Famines continue today and are growing worse. Even in the United States now we have this horrible drought, the beginning of a famine, in California which has devastated a high percentage of the crops that come from there, which affect the prices in the grocery stores around the country, and the drinking water becomes less as well.

Many perish in famine due to malnutrition and accompanying diseases and often rain is nonexistent for years. You may not realize this, but there have been droughts in past history that have been figured out by the rings on the trees, that have lasted between 200-400 years in the California area. The most recent one is said to have lasted about thirty-five years.

The frightening thing about famines is that little seems to be able to be done about them, yet they are only one example of a long list of so-called acts of nature that humble us from time to time. If you are interested at all for a more detailed description of how the Bible records and describes famine, please listen to my three part famine series which takes you through the past, present, and future famine.

Whether we like it or not we will more than likely see it in our lifetimes.

Who has not been awed by the force of a great storm such as a hurricane, tornado, or a terrible blizzard? Dangers like famine carry with them the inescapable reality of the possibility of death. These things remind us that we are not sovereign, that only God is sovereign, and they warn us that we dare not trifle with the Great God of creation.

Now the second pattern of necessity God imposed upon the family of Joseph was the will of man. Expressed here are the demands of the unrecognized Egyptian ruler. These demands have been made known to Jacob shortly after the brothers had returned from their journey from Egypt.

Genesis 42:33-34 Then the man, the lord of the country [Joseph], said to us, ‘By this I will know that you are honest men: Leave one of your brothers here with me, take food for the famine of your households, and be gone. And bring your youngest brother to me; so I shall know that you are not spies, but that you are honest men. I will grant your brother to you, and you may trade in the land.’”

So Jacob had refused even to consider letting Benjamin go to Egypt, and in verse 38 it says:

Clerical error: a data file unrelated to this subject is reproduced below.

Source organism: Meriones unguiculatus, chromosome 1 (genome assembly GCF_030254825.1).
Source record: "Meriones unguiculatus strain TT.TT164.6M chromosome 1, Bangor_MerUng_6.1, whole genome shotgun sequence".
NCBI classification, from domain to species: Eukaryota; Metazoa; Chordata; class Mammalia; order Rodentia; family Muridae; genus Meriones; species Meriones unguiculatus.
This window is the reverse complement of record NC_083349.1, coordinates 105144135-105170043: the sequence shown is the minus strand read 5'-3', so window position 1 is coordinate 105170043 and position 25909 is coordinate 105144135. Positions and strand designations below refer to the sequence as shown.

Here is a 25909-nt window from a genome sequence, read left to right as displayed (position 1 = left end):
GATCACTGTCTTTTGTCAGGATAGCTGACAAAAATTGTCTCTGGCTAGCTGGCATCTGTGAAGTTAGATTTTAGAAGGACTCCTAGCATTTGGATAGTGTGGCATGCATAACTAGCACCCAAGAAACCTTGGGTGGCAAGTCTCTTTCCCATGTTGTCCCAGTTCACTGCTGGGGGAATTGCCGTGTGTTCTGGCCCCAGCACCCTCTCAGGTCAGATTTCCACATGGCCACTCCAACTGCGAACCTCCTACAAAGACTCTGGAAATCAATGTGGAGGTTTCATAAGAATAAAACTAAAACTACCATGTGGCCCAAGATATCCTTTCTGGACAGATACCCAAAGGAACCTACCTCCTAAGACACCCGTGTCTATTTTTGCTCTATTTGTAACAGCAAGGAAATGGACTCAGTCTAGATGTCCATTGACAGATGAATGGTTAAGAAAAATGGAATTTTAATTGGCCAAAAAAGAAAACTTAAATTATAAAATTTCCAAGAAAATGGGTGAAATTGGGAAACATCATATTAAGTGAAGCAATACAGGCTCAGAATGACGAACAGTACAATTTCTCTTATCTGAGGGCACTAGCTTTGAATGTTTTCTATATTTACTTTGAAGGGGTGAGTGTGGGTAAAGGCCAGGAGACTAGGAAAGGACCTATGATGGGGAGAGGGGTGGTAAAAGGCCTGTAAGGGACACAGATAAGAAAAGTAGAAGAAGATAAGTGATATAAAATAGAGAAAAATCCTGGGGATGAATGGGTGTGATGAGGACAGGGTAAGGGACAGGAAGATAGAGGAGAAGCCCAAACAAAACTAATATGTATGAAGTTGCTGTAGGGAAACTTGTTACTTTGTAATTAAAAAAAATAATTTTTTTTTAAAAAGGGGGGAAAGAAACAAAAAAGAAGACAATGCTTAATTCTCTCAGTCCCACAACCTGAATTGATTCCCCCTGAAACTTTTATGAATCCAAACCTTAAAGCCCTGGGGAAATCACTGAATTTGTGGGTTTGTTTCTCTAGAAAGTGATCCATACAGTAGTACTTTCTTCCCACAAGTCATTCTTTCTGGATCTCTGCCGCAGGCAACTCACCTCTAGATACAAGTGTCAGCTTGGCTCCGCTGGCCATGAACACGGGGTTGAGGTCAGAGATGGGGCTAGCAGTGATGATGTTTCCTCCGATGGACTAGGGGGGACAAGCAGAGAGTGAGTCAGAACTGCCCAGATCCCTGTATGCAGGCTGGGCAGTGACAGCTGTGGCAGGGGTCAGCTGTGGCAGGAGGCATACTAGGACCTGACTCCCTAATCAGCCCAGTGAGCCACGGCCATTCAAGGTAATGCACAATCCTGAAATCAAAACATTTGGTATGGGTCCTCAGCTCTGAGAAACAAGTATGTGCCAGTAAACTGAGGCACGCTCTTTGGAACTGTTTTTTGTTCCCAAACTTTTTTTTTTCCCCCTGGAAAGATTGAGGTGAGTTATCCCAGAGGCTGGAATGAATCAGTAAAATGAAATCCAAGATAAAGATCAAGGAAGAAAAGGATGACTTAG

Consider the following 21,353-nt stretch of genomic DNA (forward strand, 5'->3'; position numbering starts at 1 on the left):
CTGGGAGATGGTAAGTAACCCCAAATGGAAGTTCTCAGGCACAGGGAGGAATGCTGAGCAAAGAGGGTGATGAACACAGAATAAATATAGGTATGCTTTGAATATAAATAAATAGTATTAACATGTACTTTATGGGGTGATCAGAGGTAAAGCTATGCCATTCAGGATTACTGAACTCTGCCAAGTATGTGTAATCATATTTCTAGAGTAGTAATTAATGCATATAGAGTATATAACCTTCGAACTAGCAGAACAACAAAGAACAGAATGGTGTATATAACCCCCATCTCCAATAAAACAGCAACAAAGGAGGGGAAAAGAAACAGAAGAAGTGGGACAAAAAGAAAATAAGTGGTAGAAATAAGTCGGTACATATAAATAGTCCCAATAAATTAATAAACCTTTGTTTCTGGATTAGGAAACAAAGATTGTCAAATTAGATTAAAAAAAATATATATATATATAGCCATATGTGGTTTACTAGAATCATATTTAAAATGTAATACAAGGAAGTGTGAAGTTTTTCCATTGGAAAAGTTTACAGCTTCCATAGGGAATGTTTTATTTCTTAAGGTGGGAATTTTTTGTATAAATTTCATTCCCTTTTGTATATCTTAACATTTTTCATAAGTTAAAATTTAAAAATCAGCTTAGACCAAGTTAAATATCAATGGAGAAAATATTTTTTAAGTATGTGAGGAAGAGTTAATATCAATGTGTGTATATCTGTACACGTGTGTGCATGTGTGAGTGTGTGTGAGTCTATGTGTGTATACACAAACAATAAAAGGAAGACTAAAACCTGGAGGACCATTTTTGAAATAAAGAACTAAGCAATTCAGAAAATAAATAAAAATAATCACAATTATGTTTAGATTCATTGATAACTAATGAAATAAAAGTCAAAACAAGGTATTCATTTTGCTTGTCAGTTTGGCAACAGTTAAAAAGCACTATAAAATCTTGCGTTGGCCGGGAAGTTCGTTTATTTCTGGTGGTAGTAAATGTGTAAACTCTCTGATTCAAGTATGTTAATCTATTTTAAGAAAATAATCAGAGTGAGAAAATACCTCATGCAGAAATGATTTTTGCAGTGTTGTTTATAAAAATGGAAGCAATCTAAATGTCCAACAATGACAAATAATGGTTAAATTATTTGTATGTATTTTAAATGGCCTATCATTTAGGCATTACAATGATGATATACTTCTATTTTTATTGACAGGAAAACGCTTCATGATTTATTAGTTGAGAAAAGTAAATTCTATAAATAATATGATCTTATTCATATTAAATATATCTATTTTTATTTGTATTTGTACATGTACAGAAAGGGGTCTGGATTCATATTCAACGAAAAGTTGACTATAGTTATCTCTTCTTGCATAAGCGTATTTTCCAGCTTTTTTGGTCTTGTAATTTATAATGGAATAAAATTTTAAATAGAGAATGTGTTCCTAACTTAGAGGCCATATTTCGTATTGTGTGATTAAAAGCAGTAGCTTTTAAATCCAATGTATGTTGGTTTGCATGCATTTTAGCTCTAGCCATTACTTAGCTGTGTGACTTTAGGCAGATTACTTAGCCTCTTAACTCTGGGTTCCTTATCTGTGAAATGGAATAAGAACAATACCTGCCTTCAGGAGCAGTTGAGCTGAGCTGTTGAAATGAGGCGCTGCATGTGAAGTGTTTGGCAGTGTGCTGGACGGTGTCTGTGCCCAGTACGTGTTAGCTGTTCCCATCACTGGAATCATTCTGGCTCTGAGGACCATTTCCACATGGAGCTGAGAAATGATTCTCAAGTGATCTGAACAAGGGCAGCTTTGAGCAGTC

Genesis 42:38 But he [Jacob] said, “My son shall not go down with you, for his brother is dead, and he is left alone. If any calamity should befall him along the way in which you go, then you would bring down my gray hair with sorrow to the grave.”

Here he seems to suggest that the brothers might be able to slip down to Egypt without Benjamin, incognito, to buy grain.

Genesis 43:2 And it came to pass, when they had eaten up the grain which they had brought from Egypt, that their father said to them, “Go back, buy us a little food.”

Now Judah knew better than that. He may have been a sin-hardened man, but he was no fool and he knew that Joseph meant business when he demanded that Jacob's youngest son be brought to him by the brothers on their next visit. Judah would not budge.

Genesis 43:3-5 But Judah spoke to him, saying, “The man solemnly warned us, saying, ‘You shall not see my face unless your brother is with you.’ If you send our brother with us, we will go down and buy you food. But if you will not send him, we will not go down; for the man said to us, ‘You shall not see my face unless your brother is with you.’ ”

So this kind of necessity confronts us at a different level than the necessity of nature, because at first, it does not seem all that inescapable. The will involves people and we genuinely think that we can get people to change. An example is, a husband has a quality that his wife does not like and the wife thinks that she can change him. Experience shows that it is near impossible. Children think that they can change their parents, employees think that their boss can be changed to act differently or change his mind in some undesirable requirement. These changes do not always come, and we are therefore forced back on God, who alone is able to transform human beings.

Generally we are forced to the conclusion that changes, if there are any, must occur in us and thus God awakens us to our need and leads us to ask Him for assistance.

Now the third necessity imposed on Joseph's family was circumstances. This is seen in Jacob's protest against Judah's insistence that he could not go down to Egypt again unless Benjamin was brought along. Now notice what Jacob is asked:

Genesis 43:6-7 And Israel said, “Why did you deal so wrongfully with me as to tell the man whether you had still another brother?” [This was a pretty petty and unreasonable protest, because as the brothers pointed out, no one could have anticipated the prime minister's demand.] But they said, “The man asked us pointedly about ourselves and our family, saying, ‘Is your father still alive? Have you another brother?’ And we told him according to these words. Could we possibly have known that he would say, ‘Bring your brother down’?”

It did not matter in the slightest how this situation had come about, but these were the circumstances and they had to be dealt with it as they were, they were inescapable. So also with many of the circumstances of our lives. We may get annoyed under them, but our restlessness and protests accomplish nothing. God uses them to change us and sometimes to search out problems in our lives.

Does the pattern of necessity really bring changes? It did in this story. We see two changes, first in Judah and then in Jacob. The change in Judah was an important one, similar to the change already noted in his brother Reuben in the previous chapter. When Jacob had refused to allow Benjamin to allow to go to Egypt with the others, Reuben had intervened to pledge his own sons as security.

Genesis 42:37 Then Reuben spoke to his father, saying, “Kill my two sons if I do not bring him [Benjamin] back to you; put him in my hands, and I will bring him back to you.”